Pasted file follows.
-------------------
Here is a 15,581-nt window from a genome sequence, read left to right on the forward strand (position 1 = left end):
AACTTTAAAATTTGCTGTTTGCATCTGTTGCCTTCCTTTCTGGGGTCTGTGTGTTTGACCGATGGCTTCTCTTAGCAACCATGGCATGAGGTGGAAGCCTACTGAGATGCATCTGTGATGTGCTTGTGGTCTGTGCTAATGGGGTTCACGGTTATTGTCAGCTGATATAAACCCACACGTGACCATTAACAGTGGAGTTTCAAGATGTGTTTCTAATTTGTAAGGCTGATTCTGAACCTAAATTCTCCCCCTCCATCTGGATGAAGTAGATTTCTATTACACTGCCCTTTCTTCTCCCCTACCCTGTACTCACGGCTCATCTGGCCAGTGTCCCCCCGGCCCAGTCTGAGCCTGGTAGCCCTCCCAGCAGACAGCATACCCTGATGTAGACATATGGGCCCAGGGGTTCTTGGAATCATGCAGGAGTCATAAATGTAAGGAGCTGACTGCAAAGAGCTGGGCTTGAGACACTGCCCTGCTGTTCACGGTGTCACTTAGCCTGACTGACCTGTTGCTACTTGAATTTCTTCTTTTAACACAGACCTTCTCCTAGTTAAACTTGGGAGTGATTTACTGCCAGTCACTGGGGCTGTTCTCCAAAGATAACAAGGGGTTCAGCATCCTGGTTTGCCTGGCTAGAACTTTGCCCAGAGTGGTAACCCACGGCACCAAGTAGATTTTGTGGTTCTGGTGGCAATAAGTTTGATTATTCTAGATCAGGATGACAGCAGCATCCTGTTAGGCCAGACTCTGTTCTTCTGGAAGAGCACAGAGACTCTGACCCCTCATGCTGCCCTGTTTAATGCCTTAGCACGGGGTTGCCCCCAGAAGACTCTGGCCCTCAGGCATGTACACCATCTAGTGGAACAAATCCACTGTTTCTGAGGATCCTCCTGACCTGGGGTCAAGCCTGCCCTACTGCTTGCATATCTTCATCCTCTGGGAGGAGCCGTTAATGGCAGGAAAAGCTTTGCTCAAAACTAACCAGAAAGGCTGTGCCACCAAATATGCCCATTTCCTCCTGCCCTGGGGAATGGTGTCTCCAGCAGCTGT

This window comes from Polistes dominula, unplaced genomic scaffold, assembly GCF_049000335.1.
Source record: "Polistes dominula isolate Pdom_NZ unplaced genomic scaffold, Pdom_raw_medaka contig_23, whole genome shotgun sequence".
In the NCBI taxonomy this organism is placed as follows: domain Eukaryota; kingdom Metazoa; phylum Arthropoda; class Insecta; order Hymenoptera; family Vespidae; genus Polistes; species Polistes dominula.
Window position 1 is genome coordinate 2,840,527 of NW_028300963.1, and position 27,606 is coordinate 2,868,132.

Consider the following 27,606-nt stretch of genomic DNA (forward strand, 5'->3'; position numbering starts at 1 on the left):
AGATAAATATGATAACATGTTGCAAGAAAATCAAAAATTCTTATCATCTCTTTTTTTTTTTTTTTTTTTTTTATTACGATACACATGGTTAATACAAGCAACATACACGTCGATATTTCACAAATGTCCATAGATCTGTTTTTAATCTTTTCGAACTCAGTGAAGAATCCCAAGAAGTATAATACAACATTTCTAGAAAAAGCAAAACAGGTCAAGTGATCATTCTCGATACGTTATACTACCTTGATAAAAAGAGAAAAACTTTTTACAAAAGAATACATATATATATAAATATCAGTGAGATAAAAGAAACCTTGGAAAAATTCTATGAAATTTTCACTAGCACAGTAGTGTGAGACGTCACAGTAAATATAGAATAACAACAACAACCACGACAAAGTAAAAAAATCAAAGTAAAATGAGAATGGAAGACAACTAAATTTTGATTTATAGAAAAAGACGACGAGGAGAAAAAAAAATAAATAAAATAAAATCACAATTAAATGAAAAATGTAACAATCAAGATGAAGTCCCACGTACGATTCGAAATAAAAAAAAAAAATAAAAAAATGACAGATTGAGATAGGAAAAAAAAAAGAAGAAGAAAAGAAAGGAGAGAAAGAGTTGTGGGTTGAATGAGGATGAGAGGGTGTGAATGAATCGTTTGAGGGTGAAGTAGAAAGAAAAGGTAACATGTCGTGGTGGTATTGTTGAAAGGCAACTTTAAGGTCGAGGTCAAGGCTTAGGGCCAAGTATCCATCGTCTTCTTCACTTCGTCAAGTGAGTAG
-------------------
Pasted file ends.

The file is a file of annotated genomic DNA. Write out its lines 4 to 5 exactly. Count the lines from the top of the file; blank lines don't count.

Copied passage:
Source record: "Polistes dominula isolate Pdom_NZ unplaced genomic scaffold, Pdom_raw_medaka contig_23, whole genome shotgun sequence".
In the NCBI taxonomy this organism is placed as follows: domain Eukaryota; kingdom Metazoa; phylum Arthropoda; class Insecta; order Hymenoptera; family Vespidae; genus Polistes; species Polistes dominula.